In this first form, table 21 may be selectively operated so as to move the mechanism in any of the three mutually-perpendicular orthogonal directions indicated A--A, B--B and/or C--C, respectively. By the same token, the body may be selectively rotated about fourth axis y--y by suitable means, such as an electric servomotor. The present mechanism, however, pertains to the means or mechanism for rotating the fixture about a horizontal fifth axis x--x. In this regard, the machine tool spindle 22 is positioned to insert the distal end of pin 23 into crank arm hole 30. When pin 23 is inserted into hole 30, it will engage lever 31, and disengage the locking mechanism, thereby allowing the fixture to rotate relative to the body. The pin is then moved through a circular arc about axis x--x to move the fixture from the first angular position to a second angular position. Thereafter, the pin is withdrawn from hole 30. When this occurs, the locking mechanism reengages to tightly and securely hold the fixture in the new angular position relative to the body. Thus, in this first embodiment, pin 23 is adapted to move circularly around axis x--x. This may be programmed into the A--A and C--C machine positioning axes. Thus, the axial position of pin 23 relative to fixture hole 30 is used to selectively lock and unlock the clamping hole.
FIG. 1 depicts an alternative form of the crank arm, generally indicated at 29', which is provided with a slot bounded by facing parallel side wall surfaces 30',30'. Thus, pin 23 is adapted to be selectively received in this slot. Linear motion of pin 23 will produce corresponding rotational movement of fixture 26 about axis x--x. In other forms, the fluid pressure of a coolant flow discharge may be used to selectively engage and disengage the clamping mechanism.
FIG. 2 illustrates a second form of the mechanism, generally indicated at 32. This form is also adapted to be mounted on a machine table, again indicated at 21, and further includes a base 24 and body 25, both as previously described. The forward portion of the fixture is the same as described. However, the rearward portion of the fixture is shown as having a crank arm 33 which is bisected by axis x--x. Crank arm 33 is shown as having two pins, severally indicated at 34, extending rightwardly from its upper and lower marginal end portions. In this form, the spindle-carried pin 23 is vertically-disposed, and is adapted to first engage one of pins 34. Thereafter, spindle pin 23 may be moved linearly (i.e., horizontally in the direction of arrow 35), to produce corresponding rotation of the fixture relative to the body. In this regard, the locking mechanism is provided separately. A lever 36 having its lower margin connected to the clamping mechanism, has a rod-like projection 38 extending rearwardly from its upper marginal end portion. The spindle pin, again indicated at 23, may be moved horizontally in the direction of arrow 39 to displace lever 36 to either over-center position to selectively lock or unlock the mechanism. Thus, in the second form, the spindle would typically be operated to first unlock the fixture, and then to rotate the fixture relative to the body from a first position to a second position, and then to relock the fixture in this second position. Thus, in this second form, horizontal movement of the vertically-disposed spindle-carried pin will produce angular motion of the locking lever 36 or the crank arm 33, as appropriate.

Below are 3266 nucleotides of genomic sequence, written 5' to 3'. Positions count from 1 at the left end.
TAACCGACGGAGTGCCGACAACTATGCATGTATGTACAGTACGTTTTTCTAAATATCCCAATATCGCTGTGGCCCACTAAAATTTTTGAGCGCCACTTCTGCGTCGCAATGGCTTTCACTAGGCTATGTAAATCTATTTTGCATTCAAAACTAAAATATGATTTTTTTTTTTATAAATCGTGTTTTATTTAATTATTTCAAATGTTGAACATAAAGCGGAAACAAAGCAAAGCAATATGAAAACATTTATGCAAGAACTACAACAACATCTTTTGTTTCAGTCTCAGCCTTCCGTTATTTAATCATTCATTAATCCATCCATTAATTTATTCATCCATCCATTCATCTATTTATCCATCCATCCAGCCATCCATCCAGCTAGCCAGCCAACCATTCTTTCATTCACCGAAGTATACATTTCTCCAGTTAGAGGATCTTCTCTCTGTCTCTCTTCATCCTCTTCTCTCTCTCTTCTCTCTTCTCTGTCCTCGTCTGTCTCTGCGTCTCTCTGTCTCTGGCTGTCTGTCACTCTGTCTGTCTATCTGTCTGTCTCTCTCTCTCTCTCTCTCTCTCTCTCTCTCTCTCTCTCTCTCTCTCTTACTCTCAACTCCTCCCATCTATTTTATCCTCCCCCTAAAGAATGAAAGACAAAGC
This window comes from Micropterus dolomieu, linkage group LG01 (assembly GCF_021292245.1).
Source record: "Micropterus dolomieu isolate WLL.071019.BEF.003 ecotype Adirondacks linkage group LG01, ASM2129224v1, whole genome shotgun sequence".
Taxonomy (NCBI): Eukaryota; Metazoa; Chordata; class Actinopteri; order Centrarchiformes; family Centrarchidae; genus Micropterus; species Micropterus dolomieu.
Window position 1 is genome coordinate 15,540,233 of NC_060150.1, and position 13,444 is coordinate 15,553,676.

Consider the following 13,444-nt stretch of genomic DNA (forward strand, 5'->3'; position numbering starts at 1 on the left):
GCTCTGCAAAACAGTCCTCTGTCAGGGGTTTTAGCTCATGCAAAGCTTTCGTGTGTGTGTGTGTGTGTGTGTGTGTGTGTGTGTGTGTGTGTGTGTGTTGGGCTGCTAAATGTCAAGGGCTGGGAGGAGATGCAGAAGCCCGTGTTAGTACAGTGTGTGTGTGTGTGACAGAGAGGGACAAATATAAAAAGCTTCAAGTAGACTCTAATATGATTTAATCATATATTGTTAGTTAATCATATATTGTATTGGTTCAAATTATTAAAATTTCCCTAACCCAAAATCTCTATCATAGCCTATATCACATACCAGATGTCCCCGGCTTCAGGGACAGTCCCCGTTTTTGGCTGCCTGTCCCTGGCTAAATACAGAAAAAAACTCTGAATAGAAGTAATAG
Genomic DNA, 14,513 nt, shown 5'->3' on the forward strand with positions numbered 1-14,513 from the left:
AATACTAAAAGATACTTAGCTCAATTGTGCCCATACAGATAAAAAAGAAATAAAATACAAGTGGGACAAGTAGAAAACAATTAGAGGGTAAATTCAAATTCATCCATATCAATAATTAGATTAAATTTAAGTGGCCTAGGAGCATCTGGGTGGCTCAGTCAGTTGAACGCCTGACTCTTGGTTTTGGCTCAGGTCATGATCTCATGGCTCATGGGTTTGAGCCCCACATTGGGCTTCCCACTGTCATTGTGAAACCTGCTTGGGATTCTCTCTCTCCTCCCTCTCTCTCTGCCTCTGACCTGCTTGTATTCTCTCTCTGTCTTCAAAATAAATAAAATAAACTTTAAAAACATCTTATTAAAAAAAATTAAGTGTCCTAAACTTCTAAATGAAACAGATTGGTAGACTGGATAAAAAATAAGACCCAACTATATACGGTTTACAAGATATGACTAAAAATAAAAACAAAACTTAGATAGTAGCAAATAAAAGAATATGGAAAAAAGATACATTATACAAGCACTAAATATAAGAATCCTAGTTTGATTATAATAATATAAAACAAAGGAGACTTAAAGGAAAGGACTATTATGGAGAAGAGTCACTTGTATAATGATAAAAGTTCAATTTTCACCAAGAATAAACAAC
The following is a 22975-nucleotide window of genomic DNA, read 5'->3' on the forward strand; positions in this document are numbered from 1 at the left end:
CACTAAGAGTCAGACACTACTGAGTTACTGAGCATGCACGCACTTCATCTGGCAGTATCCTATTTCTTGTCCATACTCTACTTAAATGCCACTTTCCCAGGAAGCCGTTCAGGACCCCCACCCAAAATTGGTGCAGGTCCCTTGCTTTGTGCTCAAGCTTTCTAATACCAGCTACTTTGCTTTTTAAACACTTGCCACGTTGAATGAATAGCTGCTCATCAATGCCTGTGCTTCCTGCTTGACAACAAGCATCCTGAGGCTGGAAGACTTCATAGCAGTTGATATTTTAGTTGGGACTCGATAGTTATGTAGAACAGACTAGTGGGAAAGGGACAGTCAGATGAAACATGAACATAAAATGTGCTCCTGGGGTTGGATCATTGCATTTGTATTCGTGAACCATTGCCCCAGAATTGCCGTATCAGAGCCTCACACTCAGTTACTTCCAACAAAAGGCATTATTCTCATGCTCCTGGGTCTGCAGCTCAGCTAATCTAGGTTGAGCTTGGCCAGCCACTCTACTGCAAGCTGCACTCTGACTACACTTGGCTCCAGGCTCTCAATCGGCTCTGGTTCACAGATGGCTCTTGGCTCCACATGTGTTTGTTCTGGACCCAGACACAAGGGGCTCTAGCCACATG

Therefore, the present invention broadly provides an improved method of moving a rotary fixture from a first angular position to a second angular position. The improved method broadly includes the sequential steps of providing a body, mounting the fixture on the body for rotational movement about an axis, mounting a pin in the spindle of a machine tool, moving the pin so as to engage the fixture at a location eccentric to the axis, and selectively moving the pin, either arcuately or linearly, relative to the main pivotal axis from one location to another, thereby to rotate the fixture from the first angular position to the second angular position.
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|Citing Patent||Filing date||Publication date||Applicant||Title|
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|U.S. Classification||29/559, 408/89, 409/221, 269/71, 409/198|
|International Classification||B23Q1/58, B23Q1/60, B23Q5/00, B23Q16/00, B23Q16/02|
|Cooperative Classification||Y10T409/308792, Y10T29/49998, B23Q5/00, B23Q1/601, Y10T409/307504, B23Q16/00, B23Q1/58, Y10T408/5614|
|European Classification||B23Q1/60A, B23Q5/00, B23Q16/00, B23Q1/58|
|24 Feb 1999||AS||Assignment|
Owner name: MARINE MIDLAND BANK, AGENT, NEW YORK
Free format text: SECURITY AGREEMENT;ASSIGNOR:MOOG INC.;REEL/FRAME:009748/0230
Effective date: 19981124
|26 Mar 2002||REMI||Maintenance fee reminder mailed|
|9 Sep 2002||LAPS||Lapse for failure to pay maintenance fees|
|5 Nov 2002||FP||Expired due to failure to pay maintenance fee|
Effective date: 20020908